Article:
With just over two weeks until the Kansas High School Activities Association will allow schools to begin summer activities, several area schools have laid the groundwork to get their athletes back on the field.

Despite Gov. Laura Kelly announcing the state is not yet ready to enter Phase 2 of her reopening plan in the wake of the coronavirus pandemic, KSHSAA holds that its amended summer guidelines still are viable. The guidelines state that schools can begin summer activities June 1, so long as local authorities approve of them.

Kelly’s orders prohibit mass gatherings of more than 10 people. The state could enter Phase 2 on June 1 at the earliest, which would allow gatherings of up to 30 people.

With the June 1 date still on the table, here’s how area schools are proceeding with their plans for summer activities.

The path forward

There isn’t a consensus date for area schools to restart their athletics programs. Instead, the region likely will see a scattered return to activity barring any setbacks.

Both Rock Creek and Wamego are eyeing June 1 as a potential start date. Rock Creek is in the process of developing a plan to submit to the Pottawatomie County Health Department. Wamego already has submitted its plan to Pottawatomie County health officials for review.

Other schools are waiting for the state to enter Phase 2 before committing to a plan.

Both Blue Valley-Randolph and Valley Heights are holding off on setting opening dates for summer activities until Kelly eases restrictions. Frankfort, which originally eyed June 1, now is waiting until June 8 to start summer activities, barring another setback.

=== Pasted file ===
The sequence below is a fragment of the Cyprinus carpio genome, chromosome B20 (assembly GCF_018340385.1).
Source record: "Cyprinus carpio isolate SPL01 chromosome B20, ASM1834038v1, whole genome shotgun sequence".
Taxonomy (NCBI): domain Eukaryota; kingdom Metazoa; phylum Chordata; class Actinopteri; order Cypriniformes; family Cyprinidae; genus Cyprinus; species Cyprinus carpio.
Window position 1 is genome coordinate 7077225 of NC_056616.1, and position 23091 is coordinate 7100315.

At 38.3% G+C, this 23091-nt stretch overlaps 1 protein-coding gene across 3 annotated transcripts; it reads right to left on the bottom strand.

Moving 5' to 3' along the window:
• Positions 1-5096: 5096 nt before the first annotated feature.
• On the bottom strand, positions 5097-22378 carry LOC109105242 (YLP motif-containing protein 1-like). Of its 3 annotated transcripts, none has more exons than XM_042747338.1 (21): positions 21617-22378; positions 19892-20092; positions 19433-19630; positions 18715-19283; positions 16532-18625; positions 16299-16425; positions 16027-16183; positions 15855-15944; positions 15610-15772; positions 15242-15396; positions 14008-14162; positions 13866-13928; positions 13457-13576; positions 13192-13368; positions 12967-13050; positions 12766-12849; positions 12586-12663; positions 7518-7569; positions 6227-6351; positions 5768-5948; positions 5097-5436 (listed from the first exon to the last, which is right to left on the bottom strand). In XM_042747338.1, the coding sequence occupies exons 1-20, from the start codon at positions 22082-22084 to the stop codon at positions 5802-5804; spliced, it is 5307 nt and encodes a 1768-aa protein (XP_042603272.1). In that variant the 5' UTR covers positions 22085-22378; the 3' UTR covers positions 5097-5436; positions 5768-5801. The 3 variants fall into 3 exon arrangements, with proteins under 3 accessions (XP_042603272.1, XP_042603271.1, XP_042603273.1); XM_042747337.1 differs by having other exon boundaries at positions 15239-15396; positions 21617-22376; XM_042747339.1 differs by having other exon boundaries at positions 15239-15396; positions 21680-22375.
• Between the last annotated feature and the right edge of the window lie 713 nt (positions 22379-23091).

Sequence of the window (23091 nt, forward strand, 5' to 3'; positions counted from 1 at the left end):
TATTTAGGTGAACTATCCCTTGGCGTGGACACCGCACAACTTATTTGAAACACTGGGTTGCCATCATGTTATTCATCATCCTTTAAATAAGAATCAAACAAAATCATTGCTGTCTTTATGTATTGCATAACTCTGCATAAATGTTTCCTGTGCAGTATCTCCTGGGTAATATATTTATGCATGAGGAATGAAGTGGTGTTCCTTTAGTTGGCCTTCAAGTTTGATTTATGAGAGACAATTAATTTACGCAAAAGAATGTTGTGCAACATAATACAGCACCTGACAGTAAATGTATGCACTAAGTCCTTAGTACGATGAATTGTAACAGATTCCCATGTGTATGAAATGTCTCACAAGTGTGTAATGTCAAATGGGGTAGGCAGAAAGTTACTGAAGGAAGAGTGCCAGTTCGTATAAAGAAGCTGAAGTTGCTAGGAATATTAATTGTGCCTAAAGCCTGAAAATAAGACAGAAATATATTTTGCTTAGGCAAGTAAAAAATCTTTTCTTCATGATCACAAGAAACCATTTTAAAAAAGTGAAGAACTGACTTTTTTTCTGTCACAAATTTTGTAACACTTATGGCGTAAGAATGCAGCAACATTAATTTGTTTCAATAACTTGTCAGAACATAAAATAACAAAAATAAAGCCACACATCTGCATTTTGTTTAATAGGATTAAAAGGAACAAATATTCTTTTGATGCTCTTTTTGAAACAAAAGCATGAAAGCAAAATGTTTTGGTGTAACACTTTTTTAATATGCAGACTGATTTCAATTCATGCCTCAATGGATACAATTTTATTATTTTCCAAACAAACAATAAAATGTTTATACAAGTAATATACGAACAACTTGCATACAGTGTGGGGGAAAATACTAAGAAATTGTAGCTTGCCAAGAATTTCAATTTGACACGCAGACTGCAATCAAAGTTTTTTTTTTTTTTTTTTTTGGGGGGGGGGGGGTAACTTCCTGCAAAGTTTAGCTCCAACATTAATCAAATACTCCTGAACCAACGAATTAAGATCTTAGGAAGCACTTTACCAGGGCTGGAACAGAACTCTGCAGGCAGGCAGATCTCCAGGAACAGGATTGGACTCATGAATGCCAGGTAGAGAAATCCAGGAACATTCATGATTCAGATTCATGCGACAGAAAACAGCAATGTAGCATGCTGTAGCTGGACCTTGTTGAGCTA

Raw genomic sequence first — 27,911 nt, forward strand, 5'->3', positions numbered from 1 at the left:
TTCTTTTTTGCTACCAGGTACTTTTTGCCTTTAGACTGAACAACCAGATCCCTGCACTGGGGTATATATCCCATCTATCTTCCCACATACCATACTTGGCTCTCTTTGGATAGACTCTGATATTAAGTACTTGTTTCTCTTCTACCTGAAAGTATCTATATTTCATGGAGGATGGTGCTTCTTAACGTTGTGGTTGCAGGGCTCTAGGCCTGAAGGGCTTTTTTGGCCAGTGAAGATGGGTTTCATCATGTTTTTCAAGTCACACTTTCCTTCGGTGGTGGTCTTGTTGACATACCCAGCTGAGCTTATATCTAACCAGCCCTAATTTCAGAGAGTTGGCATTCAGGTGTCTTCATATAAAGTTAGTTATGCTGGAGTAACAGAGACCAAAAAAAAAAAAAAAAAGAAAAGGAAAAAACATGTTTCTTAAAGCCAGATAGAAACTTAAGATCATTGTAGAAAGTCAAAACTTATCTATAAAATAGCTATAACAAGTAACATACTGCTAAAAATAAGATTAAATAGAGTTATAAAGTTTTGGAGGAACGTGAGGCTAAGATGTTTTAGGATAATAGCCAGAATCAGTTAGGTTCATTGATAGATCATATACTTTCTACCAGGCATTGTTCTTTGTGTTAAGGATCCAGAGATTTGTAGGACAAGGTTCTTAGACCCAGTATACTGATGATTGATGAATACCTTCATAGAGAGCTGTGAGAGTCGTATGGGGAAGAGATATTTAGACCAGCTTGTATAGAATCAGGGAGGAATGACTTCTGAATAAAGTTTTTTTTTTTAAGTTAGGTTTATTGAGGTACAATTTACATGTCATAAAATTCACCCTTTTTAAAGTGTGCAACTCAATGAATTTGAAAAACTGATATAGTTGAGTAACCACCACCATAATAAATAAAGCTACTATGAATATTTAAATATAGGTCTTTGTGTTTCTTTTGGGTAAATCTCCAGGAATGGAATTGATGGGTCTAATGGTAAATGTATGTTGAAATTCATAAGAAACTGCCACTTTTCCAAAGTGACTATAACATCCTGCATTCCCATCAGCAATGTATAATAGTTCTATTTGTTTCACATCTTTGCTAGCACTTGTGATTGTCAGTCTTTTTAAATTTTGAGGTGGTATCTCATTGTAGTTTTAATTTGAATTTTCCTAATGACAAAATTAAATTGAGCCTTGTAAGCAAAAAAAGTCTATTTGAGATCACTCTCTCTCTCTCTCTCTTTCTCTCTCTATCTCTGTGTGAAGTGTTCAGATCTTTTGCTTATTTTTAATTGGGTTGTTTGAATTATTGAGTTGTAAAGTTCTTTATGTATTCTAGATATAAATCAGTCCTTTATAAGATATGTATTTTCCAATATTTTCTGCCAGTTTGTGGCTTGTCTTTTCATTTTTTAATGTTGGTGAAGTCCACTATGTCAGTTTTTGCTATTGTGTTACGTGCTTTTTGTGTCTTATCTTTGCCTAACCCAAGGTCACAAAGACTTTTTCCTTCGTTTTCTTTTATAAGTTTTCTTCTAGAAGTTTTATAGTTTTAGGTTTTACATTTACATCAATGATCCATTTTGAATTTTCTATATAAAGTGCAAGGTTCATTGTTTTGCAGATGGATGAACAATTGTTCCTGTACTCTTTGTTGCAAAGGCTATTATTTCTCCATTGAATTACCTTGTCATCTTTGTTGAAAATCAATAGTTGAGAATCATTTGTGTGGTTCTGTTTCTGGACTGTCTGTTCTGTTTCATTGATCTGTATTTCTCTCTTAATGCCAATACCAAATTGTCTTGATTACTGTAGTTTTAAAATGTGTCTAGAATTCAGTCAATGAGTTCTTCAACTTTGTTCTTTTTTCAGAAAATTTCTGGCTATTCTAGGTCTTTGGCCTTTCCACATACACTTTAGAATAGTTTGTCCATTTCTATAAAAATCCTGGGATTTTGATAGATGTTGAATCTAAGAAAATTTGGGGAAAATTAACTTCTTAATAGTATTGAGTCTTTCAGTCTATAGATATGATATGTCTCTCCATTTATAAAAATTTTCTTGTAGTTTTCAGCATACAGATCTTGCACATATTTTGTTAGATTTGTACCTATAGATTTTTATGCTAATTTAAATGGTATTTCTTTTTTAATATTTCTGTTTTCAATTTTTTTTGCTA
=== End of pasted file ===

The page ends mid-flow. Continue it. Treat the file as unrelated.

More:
Wabaunsee and Riley County are using more conservative plans and have identified June 29 as a hopeful start date. Manhattan won’t start summer activities until July 1, at the earliest.

Opening concerns

Local athletics directors are acutely aware that just because they can start summer activities doesn’t mean their programs are out of the woods yet.

“I think there’s always a concern because of the unknown,” Valley Heights athletics director Tony Trimble said. “If we get people back together, will the numbers increase? It’s important everybody does their best to follow the guidelines.”

Many of the schools’ plans to return revolve around still adhering to social distancing practices during all activities.

Under KSHSAA’s guidelines, all football programs must begin summer activities with a three-week period dedicated to conditioning. The requirement has forced schools to consider how to carry out the task, whether in a weight room or outside of it.

“At the beginning of our program, we’re not going to allow indoor activities. Everything will be outdoor,” Wamego athletics director Dennis Charbonneau said. “We’ll do our weights, but it won’t really be weights, more body weight, but that’ll be done at the football stadium so we can use the whole field and separate athletes as much as we can.”